Ameliorative Satire and the Seventeenth-Century Chinese Novel Xingshi Yinyuan Zhuan - Marriage as Retribution, Awakening the World

Author: Wu, Yenna
This book is the first study of ameliorative satire as a mode, and the first full-length critical study in English on Xi Zhou Sheng's 100-chapter Xingshi Yinyuan Zhuan, (Marriage as Retribution, Awakening the World, 1661), perhaps the most important novel from seventeenth-century China.


“This is certainly the most comprehensive study of the ameliorative satire as a genre in classical Chinese fiction. With Marriage as Retribution and other works as her cases-in-point, Yenna Wu traces the genealogy of the genre from the late Ming to the mid-Qing and delineates a fascinating aspect of Chinese fiction, one which scholarship has hitherto ignored…. sheds an important light on the changing moral discourse at a time when Chinese society was undergoing substantial transformation… the analysis challenges the established paradigms and prods one to rethink the dynamics of Chinese fiction from the sixteenth through the eighteenth century…. provides a delightful reading of the seventeenth-century masterpiece Marriage as Retribution…. Wu ushers us into a world in which the fantastic and the domestic, the romantic and the farcical are interwoven: a marvelous vignette of life in the early Qing era. Ameliorative Satire is provocative in theory and scrupulous in execution. It will enrich our understanding of Chinese fictional history. It can also serve as an important sourcebook for readers interested in gender, religion, marital ethics and the practice of everyday life in late imperial China.” – David Der-wei Wang

“This book is the first full-length study in English on the Xingshi yinyuan zhuan, an important work of the seventeenth-century fiction that has only recently begun to receive the critical attention it deserves…. Wu’s thoughtful examination of the satirical mode in many kinds of writing from Han fu to late Ming essays is particularly commendable, as vernacular fiction’s connections to classical-language genres are often underacknowledged…. Wu’s discussion of the overall problem of defining satire in the Chinese literary context is thought provoking. She has certainly made the case for Xingshi yinyuan zhuan as a major step in the development of Chinese fiction…. Convincingly dates the novel to the period of Ming-Qing transition, lays to rest a persistent attribution to Pu Songling, and casts significant doubt on another conventional attribution to Ding Yaokang…. A useful contribution to Western-language scholarship on Ming-Qing fiction.” – The Journal of Asian Studies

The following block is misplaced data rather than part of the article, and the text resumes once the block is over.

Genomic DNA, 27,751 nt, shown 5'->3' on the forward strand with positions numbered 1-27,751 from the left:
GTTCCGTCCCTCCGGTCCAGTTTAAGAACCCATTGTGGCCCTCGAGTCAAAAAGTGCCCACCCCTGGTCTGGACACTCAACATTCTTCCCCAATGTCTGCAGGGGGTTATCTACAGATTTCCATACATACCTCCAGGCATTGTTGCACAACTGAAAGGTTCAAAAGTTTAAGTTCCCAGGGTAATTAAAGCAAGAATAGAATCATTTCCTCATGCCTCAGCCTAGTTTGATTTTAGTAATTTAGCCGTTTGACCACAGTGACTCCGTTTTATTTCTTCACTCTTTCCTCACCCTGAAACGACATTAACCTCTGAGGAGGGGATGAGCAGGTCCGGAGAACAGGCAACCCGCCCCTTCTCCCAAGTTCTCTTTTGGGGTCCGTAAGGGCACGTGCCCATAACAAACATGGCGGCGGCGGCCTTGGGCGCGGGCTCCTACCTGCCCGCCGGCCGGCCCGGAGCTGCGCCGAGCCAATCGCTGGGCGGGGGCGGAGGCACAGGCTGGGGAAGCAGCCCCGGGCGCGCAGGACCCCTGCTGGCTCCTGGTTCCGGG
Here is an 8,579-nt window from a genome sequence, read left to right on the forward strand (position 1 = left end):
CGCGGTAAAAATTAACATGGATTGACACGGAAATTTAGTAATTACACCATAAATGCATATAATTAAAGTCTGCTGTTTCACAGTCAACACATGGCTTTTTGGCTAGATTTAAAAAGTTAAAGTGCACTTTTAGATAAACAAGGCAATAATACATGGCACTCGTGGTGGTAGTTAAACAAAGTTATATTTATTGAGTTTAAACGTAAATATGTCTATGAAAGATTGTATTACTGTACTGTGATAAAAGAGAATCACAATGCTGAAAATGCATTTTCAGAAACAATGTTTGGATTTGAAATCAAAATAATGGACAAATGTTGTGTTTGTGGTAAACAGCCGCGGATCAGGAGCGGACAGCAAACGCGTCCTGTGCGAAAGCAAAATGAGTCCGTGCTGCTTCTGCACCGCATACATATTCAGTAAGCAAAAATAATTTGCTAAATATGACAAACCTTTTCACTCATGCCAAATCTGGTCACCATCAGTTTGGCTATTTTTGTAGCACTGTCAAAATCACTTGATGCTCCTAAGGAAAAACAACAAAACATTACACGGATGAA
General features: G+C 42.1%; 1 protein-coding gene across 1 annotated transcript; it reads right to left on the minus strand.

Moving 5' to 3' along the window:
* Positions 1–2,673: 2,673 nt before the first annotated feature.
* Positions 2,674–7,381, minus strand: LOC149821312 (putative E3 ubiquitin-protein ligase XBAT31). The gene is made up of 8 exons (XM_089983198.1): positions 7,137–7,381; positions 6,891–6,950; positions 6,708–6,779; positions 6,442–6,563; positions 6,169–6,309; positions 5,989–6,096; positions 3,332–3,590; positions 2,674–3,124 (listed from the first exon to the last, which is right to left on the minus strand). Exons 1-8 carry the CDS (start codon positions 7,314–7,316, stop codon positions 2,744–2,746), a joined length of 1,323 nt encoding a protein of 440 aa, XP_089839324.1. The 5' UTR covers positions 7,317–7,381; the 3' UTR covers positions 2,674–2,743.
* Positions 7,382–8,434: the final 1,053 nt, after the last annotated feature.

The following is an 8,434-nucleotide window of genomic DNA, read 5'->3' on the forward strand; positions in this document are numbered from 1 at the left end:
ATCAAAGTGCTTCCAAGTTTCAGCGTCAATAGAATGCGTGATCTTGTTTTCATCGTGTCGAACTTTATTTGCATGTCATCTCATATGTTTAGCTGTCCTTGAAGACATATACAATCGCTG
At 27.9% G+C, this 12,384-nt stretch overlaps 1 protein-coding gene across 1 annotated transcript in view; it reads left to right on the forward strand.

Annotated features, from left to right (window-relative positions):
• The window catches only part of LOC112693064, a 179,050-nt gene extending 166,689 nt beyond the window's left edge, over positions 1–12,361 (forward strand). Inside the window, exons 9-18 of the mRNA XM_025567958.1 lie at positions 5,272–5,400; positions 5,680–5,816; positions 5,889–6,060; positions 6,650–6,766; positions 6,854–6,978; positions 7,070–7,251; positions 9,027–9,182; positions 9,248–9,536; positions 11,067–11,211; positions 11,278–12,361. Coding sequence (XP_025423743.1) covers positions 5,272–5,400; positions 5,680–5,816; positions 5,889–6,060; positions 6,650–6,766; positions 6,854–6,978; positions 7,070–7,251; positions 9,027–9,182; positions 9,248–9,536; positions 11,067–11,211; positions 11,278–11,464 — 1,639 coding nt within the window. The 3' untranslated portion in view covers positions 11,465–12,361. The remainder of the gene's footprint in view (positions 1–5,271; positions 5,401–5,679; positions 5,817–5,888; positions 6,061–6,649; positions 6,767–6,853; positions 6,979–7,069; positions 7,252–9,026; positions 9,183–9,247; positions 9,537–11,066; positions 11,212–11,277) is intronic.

“As the Xingshi yinyuan zhuan is one of the masterworks of traditional Chinese fiction and provides of wealth of materials on almost any aspect of traditional life, this publication is to be welcomed very much. As a service to prospective readers, Prof. Wu has included a detailed, chapter-by-chapter summary of the contents of this novel…. Prof. Wu is a well-established scholar who has read widely in seventeenth-century vernacular and drama. Her study of the Xingshi yinyuan zhuan is workmanlike and competent. She presents her findings in an orderly and lucid fashion; theoretical discussions are kept to a minimum.” – Journal of the American Oriental Society

Table of Contents

Table of Contents:
1. The Mode of Satire in Chinese Literature – A Selective Overview
2. The Ming-Qing Satiric Novel as a Genre: Problems with Lu Xun’s Definition; Considering The Scholars in the Context of Satiric Fiction; Alternatives to Lu Xun’s Definition and Grouping; Toward a Broader Definition of the Satiric Novel
3. The Ameliorative Satiric Novel: Jin Ping Mei; Yin-Tang Dreams to Caution the World; The Jealous Wife (Cu hulu); Xingshi yinyuan and A Sequel to Jin Ping Mei; Amelioration in Killing the Demons and The Scholars
4. Xingshi yinyuan zhuan: An Introduction; Authorship and Dating; Receptions, Status, and Scholarship
5. Utopian and Dystopian Allegories: Comparison with Confucian Utopias; Brief Comparison with Buddhist and Taoist Paradises; Xi Zhou Sheng’s Utopia – Framing the Natural with the Supernatural; Dystopia – Devolution and Human Will
6. Balancing Mimesis with Satire: Chao Yuan; Madame Ji; Zhen’ge; Di Xichen; Xue Sujie; Tong Jijie; The Girardian Concept of Mimetic Desire
7. From Individual Depravity to Official Corruption: Human Vices and Foibles; Deviant Relationships; Immoral People of Various Classes and Professions; Officials, Eunuchs, and the Gentry; Educated Males of the Commoner Stratum; Commoners of Various Professions; Flawed but Functional Social Institutions
8. Contrast, Distortion, and the Grotesque
Conclusion; Appendix – Xingshi yinyuan zhuan Plot Synopsis; Notes; Bibliography; Chinese Character Glossary